The California Air Resources Board (CARB) is making additional clean vehicle rebates available for lower-income consumers. A cornerstone of CARB’s suite of EV-purchase incentives, the Clean Vehicle Rebate Project (CVRP) is the nation’s largest and longest-running EV incentive program.
CVRP offers standard rebates of $1,000 to $4,500 for the purchase or lease of a new eligible plug-in hybrid or zero-emission vehicle. An additional $2,500 rebate is available to low- and moderate-income households at or below 400% of the federal poverty level.
CVRP set aside $25 million for the $2,500 increased rebates for low- and moderate-income households for Fiscal Year 2019-20. That allocation was exhausted on 5 February 2021. To continue support for new EV purchases and leases by low- and moderate-income car shoppers, CARB is dedicating an additional $25 million, or half of the remaining CVRP funds, to ensure that the $2,500 increased rebates remain funded into fall 2021.
According to data compiled by CVRP administrator Center for Sustainable Energy, the program has awarded 65,949 rebates to low- and moderate-income Californians and those living in disadvantaged and low-income communities over the past four years.
Since 2016, when CVRP instituted income caps for applicants and created increased rebates for lower income-qualified consumers, 34% of rebate funding, or $182.9 million, has gone to lower-income applicants and those living in disadvantaged communities. The percentage grew last year to 38%.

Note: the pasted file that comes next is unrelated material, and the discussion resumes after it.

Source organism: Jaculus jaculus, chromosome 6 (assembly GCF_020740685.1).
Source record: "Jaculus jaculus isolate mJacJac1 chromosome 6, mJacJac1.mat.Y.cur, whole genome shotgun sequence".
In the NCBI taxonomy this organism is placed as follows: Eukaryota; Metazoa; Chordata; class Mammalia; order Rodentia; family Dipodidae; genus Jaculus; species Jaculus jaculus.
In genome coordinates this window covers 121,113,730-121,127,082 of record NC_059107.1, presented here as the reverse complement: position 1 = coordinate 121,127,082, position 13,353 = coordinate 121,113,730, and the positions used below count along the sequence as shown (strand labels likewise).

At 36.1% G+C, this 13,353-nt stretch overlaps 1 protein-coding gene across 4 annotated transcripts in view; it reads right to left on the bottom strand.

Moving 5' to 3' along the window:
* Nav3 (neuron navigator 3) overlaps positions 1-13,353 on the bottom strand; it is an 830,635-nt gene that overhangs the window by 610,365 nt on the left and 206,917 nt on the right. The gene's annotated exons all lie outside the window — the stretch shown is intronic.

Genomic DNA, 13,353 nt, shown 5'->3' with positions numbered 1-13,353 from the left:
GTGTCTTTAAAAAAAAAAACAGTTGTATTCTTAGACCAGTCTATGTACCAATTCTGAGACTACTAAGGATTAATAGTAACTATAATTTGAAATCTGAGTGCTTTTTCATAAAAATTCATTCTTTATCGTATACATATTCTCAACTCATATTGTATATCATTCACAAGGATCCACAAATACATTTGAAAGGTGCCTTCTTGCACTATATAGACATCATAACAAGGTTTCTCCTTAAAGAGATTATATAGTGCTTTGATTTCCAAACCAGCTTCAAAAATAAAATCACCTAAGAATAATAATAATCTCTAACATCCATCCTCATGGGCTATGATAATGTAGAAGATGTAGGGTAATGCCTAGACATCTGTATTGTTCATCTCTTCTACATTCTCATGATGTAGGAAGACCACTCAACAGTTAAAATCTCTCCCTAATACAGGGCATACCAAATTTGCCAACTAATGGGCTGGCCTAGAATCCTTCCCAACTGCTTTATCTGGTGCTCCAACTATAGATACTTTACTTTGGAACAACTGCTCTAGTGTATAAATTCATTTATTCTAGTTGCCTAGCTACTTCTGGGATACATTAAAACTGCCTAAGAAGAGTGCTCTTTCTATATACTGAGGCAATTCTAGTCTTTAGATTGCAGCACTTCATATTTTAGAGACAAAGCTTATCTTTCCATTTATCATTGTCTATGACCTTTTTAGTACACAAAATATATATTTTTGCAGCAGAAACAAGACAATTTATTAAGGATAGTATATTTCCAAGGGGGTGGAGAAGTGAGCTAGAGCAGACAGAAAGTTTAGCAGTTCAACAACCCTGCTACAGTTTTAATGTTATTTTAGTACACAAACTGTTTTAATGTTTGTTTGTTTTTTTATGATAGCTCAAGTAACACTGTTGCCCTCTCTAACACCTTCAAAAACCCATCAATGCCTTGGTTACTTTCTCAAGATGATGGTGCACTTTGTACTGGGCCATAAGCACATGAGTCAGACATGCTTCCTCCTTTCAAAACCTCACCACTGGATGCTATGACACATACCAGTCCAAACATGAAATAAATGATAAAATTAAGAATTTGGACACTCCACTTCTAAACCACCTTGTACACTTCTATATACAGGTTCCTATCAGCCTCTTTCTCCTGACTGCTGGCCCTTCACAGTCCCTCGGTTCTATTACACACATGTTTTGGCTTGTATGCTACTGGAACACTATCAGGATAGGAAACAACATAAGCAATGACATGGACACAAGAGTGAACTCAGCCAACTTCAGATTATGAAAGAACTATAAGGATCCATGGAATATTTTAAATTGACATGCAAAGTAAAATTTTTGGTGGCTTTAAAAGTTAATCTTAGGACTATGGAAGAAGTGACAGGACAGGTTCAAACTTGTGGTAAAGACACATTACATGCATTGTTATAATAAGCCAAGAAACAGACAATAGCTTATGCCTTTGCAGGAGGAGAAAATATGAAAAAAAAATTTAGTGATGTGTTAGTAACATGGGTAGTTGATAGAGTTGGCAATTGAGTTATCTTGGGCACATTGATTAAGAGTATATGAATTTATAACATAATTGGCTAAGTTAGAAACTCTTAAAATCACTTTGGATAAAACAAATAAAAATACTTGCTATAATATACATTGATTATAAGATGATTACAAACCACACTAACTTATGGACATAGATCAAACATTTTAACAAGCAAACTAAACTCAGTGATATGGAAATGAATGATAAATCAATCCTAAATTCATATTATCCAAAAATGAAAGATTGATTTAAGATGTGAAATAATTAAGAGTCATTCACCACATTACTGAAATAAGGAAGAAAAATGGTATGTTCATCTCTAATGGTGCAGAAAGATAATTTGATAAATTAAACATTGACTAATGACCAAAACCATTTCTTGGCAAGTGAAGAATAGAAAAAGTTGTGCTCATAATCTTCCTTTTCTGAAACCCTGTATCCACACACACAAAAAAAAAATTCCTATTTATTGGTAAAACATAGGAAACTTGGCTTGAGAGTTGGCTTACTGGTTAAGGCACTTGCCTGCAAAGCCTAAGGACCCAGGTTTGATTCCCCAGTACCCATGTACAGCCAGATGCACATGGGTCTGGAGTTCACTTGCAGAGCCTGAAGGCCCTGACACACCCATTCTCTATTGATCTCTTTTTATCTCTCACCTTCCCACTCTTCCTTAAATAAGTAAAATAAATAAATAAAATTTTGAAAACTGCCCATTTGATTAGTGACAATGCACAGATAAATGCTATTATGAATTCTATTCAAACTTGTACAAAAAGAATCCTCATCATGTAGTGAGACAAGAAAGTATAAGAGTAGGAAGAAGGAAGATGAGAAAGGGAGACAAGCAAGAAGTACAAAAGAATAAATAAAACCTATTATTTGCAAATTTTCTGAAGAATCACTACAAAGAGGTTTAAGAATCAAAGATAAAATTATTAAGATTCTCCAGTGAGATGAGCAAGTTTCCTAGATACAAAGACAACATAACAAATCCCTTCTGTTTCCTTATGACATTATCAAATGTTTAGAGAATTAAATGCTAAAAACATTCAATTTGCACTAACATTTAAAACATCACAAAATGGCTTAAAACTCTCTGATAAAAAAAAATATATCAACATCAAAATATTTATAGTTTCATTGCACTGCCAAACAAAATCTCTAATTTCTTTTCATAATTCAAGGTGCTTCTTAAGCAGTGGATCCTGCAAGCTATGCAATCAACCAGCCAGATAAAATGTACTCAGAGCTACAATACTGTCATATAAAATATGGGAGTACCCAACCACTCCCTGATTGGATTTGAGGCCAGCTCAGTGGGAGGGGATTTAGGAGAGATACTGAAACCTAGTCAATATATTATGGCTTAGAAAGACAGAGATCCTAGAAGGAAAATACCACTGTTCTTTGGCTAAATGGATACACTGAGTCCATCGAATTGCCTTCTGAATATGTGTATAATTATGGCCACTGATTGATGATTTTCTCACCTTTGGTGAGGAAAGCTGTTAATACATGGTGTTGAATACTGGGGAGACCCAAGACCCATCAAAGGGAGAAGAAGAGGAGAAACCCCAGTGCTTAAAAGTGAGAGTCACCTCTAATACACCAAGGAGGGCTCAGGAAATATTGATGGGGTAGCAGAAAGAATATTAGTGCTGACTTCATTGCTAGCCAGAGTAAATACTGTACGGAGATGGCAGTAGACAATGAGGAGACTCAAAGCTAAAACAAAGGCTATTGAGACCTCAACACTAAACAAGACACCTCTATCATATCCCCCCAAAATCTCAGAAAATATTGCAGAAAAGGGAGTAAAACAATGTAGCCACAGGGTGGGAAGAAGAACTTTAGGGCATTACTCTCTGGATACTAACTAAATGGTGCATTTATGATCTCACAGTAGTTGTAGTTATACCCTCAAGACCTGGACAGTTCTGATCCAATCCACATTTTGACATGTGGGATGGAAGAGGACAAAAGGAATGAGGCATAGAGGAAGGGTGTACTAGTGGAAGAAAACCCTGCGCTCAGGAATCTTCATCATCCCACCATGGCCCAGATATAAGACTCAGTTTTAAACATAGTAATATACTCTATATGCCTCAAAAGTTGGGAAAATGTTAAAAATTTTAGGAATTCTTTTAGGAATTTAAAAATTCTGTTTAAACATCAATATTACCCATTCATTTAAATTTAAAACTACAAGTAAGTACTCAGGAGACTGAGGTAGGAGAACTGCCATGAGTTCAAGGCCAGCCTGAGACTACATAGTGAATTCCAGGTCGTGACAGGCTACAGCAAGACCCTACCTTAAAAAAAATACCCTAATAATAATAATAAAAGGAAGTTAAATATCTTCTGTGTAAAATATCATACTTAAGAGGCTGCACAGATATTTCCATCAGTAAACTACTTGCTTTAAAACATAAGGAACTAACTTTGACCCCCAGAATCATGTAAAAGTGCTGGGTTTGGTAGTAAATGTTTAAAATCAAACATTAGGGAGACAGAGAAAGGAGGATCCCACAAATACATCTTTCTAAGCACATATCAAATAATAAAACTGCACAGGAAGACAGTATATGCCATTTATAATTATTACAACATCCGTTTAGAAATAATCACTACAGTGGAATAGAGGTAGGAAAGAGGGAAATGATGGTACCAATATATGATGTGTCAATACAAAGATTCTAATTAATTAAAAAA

Essential to CVRP’s efforts to reach out to diverse communities statewide is a team of multilingual equity specialists and a Community Partners Network of 28 community-based organizations.
To accelerate consumer EV adoption, CVRP also is expanding its Rebate Now program, which allows qualifying low- and moderate-income car shoppers to get their rebate at the showroom instead of waiting for a check in the mail. They can prequalify online, then use their rebate as a down payment at the point of sale or lease. CVRP Rebate Now has been available for three years in San Diego County as a pilot program and in April will extend into eight counties in the San Joaquin Valley, with a specific focus of providing rebates to lower-income car shoppers.
Low- and moderate-income consumers may also qualify for CARB’s other clean transportation equity programs, including Clean Cars 4 All, which offers up to $9,500 for scrapping an older car and replacing it with an EV, and the Clean Vehicle Assistance Program, which offers grants of up to $5,000 to pay for a plug-in EV and access to affordable financing. In November 2020, CARB also instituted the California Clean Fuel Reward program that offers all EV purchasers up to $1,500 off the vehicle cost at the point of sale.
Initiated in 2010, CVRP has awarded over 401,900 rebates totaling more than $918,396,700. Nearly 65% of all EVs on California roadways received a CVRP incentive.